Setting up the change log is always a balancing act. We don’t want the log to become so big that it’s hard to find the data we want. 

So, in general, I limit what I want for each set of master data. For Vendors, it’s basically nameaddress and then any information that affects taxes or payments (like preferred bank account or federal tax id number).

3. Log all fields for deletion

Again, there’s rarely a reason to delete master data. So, there’s little reason not to log all fields for deletion.

User Admin Tables

Several tables are connected to user setup and security. Unlike Vendors and Items, these tables don’t have that many fields, so you want to log everything.

I would suggest logging the following tables:

Tables I’d Like to Track but Aren’t Available

One last point. I’ve found almost everything that I’d like to track in the change log. However, there is NO tracking of several key security tables, including permission and permission sets. Which is annoying.

Looking at Change Log Data

Once you’ve set up the change log, it’s easy to see the data — but it’s not that easy to work with.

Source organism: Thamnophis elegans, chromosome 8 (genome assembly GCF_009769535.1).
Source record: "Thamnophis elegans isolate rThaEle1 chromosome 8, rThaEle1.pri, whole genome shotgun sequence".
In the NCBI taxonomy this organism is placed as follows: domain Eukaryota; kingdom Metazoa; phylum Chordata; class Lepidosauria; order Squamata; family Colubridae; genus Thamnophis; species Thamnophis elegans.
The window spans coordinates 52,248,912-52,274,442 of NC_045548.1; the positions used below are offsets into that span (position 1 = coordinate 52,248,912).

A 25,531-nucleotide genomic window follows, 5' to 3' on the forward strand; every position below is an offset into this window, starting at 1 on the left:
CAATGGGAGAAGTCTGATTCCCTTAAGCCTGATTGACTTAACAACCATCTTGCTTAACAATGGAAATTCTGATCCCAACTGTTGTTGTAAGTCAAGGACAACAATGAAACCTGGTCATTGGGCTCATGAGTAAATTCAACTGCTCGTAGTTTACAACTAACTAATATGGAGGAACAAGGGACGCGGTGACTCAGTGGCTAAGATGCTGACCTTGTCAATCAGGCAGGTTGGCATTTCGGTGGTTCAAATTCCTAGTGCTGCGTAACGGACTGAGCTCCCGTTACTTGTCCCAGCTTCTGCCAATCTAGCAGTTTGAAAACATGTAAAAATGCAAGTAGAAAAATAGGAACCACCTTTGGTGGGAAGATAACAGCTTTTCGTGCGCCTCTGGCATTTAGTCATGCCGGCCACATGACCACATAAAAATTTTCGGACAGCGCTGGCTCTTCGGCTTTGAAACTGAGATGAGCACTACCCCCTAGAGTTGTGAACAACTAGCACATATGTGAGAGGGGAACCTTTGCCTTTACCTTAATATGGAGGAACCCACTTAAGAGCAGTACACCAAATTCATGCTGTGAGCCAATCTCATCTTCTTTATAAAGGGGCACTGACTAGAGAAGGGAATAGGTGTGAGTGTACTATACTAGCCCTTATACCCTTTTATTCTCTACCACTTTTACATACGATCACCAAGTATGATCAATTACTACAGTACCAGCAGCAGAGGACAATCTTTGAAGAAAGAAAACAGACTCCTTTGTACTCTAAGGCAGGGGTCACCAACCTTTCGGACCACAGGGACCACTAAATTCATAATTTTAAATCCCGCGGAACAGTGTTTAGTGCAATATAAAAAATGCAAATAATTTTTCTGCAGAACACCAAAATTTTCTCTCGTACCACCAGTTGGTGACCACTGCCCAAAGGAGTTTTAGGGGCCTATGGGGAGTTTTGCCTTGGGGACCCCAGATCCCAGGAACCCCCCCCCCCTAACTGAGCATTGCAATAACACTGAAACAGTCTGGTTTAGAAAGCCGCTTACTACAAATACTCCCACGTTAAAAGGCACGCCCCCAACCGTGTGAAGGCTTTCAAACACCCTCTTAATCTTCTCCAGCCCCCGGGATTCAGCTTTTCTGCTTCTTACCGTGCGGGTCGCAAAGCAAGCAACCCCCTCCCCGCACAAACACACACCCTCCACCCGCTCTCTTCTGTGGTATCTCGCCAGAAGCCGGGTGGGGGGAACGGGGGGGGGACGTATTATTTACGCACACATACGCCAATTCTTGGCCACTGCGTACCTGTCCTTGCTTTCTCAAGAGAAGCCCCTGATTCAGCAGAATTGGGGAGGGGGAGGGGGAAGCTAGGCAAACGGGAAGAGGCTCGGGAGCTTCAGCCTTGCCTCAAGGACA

The key thing to remember is that NAV creates one record in the table for EVERY FIELD that changes.  

So, for example, let’s say you change a price. You change the end date on one record (one field) and then you create a new record with a begin date (another field) and a price (another field). So, you have three change log entries.

To give you an idea of size, a mid-size client of mine (around $100 million in sales) creates about 100,000 entries every year.

It’s important to know this because if you filter the wrong way, you can be waiting some time for the screen to return.

To look at Change Log entries, you navigate to Change Log Entries:

Like any other NAV screen, I can filter. So, I want to see any vendor numbers or names that were changed or inserted in the last three months. 

The system shows me the User (which I’ve obscured) the primary key value (the Vendor Number) and the fields that I asked for.

The problem, of course, is that if you’re tracking many fields, this screen gets old quickly. And there’s no out-of-the-box report that will give you your data in an easy-to-digest format.

I’ve developed some SQL that makes looking at this data much easier. I’m in the process of posting this to my GitHub and should have it ready shortly.  

I’ll discuss it in my next post.

Get tips and insights delivered to your inbox

Start a conversation with us

Call: 917-848-7284

Request a Consult